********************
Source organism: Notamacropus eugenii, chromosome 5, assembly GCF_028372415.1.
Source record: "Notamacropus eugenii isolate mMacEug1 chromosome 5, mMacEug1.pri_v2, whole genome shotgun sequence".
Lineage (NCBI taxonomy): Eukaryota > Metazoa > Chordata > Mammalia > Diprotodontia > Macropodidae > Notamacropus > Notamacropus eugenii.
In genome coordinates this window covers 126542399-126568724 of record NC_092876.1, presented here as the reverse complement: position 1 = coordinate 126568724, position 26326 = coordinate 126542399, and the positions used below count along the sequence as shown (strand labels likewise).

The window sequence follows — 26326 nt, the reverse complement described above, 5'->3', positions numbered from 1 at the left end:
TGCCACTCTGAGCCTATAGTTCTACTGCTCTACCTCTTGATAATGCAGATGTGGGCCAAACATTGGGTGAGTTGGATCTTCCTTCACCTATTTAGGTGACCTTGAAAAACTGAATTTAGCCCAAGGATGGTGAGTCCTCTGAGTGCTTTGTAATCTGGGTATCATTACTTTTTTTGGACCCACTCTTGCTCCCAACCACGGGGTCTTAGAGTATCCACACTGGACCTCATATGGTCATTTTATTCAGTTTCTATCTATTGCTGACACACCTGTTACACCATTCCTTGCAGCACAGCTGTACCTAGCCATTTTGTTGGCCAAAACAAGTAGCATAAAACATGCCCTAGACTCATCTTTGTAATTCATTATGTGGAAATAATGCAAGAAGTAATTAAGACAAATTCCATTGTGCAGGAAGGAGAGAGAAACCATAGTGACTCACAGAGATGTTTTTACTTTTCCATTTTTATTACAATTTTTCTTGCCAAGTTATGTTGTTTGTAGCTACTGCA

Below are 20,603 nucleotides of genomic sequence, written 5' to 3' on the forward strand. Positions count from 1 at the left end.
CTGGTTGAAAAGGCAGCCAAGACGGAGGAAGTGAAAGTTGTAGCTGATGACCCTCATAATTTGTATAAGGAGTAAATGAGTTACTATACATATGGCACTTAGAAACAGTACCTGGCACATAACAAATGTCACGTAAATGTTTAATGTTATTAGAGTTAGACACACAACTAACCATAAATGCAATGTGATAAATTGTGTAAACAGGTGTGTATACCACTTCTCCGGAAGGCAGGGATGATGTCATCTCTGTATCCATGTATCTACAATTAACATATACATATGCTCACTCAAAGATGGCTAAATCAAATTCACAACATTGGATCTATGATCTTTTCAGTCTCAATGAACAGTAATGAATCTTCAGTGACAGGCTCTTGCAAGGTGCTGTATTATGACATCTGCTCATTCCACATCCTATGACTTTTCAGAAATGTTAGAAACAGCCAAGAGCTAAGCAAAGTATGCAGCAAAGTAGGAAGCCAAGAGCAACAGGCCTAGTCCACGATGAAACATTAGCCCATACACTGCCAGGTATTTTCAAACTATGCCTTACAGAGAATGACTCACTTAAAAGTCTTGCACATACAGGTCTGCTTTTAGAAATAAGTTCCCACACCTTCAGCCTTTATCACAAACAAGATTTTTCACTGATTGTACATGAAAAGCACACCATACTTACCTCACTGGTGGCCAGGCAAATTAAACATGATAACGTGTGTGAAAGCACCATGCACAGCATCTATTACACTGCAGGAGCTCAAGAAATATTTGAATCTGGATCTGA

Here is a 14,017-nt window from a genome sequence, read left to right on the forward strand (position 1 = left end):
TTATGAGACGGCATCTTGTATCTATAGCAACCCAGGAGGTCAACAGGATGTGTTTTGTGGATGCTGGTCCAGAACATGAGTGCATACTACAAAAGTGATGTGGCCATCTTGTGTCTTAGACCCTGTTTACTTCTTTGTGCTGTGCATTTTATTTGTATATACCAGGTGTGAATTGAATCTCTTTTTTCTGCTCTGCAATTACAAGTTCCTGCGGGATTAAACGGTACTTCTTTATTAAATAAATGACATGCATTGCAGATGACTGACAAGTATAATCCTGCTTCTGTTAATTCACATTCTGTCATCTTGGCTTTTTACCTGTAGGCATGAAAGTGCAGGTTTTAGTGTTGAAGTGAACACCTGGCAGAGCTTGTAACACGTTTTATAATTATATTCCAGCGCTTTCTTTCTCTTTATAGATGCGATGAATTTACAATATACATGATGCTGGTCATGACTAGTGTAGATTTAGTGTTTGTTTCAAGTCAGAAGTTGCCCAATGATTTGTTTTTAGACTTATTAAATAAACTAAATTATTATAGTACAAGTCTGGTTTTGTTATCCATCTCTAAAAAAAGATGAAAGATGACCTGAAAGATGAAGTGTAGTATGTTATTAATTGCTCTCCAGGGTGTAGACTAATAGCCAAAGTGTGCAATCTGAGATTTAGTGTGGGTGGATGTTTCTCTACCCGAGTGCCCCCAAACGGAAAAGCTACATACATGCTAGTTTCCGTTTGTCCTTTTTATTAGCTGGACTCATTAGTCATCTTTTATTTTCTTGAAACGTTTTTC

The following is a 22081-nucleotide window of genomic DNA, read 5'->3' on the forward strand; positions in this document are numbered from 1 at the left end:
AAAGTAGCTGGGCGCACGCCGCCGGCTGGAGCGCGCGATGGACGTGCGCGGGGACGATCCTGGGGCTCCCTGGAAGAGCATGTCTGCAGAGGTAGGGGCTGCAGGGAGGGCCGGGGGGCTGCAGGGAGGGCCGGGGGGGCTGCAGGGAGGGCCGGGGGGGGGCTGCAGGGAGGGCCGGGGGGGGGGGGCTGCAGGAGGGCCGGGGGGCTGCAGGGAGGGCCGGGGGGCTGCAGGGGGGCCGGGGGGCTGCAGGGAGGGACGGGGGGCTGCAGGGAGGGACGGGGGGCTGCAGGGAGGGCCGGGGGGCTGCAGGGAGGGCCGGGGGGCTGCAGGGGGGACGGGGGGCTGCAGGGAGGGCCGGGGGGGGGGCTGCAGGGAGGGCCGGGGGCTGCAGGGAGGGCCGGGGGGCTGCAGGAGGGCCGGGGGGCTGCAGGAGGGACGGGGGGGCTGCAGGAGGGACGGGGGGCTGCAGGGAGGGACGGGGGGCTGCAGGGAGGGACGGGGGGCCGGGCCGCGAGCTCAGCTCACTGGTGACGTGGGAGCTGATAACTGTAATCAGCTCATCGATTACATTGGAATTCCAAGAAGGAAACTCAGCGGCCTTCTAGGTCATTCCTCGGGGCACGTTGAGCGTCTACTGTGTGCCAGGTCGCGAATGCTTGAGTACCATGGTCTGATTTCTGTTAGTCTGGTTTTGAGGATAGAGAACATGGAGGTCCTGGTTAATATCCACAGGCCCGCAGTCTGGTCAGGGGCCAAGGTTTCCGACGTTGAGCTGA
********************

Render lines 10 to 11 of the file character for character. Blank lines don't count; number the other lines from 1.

TTATGAGACGGCATCTTGTATCTATAGCAACCCAGGAGGTCAACAGGATGTGTTTTGTGGATGCTGGTCCAGAACATGAGTGCATACTACAAAAGTGATGTGGCCATCTTGTGTCTTAGACCCTGTTTACTTCTTTGTGCTGTGCATTTTATTTGTATATACCAGGTGTGAATTGAATCTCTTTTTTCTGCTCTGCAATTACAAGTTCCTGCGGGATTAAACGGTACTTCTTTATTAAATAAATGACATGCATTGCAGATGACTGACAAGTATAATCCTGCTTCTGTTAATTCACATTCTGTCATCTTGGCTTTTTACCTGTAGGCATGAAAGTGCAGGTTTTAGTGTTGAAGTGAACACCTGGCAGAGCTTGTAACACGTTTTATAATTATATTCCAGCGCTTTCTTTCTCTTTATAGATGCGATGAATTTACAATATACATGATGCTGGTCATGACTAGTGTAGATTTAGTGTTTGTTTCAAGTCAGAAGTTGCCCAATGATTTGTTTTTAGACTTATTAAATAAACTAAATTATTATAGTACAAGTCTGGTTTTGTTATCCATCTCTAAAAAAAGATGAAAGATGACCTGAAAGATGAAGTGTAGTATGTTATTAATTGCTCTCCAGGGTGTAGACTAATAGCCAAAGTGTGCAATCTGAGATTTAGTGTGGGTGGATGTTTCTCTACCCGAGTGCCCCCAAACGGAAAAGCTACATACATGCTAGTTTCCGTTTGTCCTTTTTATTAGCTGGACTCATTAGTCATCTTTTATTTTCTTGAAACGTTTTTC

The following is a 22081-nucleotide window of genomic DNA, read 5'->3' on the forward strand; positions in this document are numbered from 1 at the left end: